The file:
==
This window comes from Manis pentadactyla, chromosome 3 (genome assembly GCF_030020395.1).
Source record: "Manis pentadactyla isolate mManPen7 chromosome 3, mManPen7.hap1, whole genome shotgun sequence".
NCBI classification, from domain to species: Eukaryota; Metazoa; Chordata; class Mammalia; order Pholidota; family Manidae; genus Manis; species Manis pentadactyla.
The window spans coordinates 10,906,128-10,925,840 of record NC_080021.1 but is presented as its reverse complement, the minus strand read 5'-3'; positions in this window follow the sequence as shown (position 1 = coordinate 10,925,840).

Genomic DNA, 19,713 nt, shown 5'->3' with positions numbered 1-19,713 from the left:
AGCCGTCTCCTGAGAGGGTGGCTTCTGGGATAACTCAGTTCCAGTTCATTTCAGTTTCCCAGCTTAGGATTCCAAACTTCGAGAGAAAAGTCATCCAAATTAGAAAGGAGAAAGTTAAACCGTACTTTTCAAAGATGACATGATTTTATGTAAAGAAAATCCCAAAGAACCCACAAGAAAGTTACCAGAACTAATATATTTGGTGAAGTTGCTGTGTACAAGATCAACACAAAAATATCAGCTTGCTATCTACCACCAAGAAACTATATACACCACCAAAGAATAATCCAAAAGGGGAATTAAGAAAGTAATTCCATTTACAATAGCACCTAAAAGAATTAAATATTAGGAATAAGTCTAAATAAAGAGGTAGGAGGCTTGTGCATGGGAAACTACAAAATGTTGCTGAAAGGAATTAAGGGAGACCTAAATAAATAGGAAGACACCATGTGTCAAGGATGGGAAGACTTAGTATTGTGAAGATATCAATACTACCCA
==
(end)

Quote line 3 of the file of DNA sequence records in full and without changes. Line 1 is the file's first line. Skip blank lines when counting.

NCBI classification, from domain to species: Eukaryota; Metazoa; Chordata; class Mammalia; order Pholidota; family Manidae; genus Manis; species Manis pentadactyla.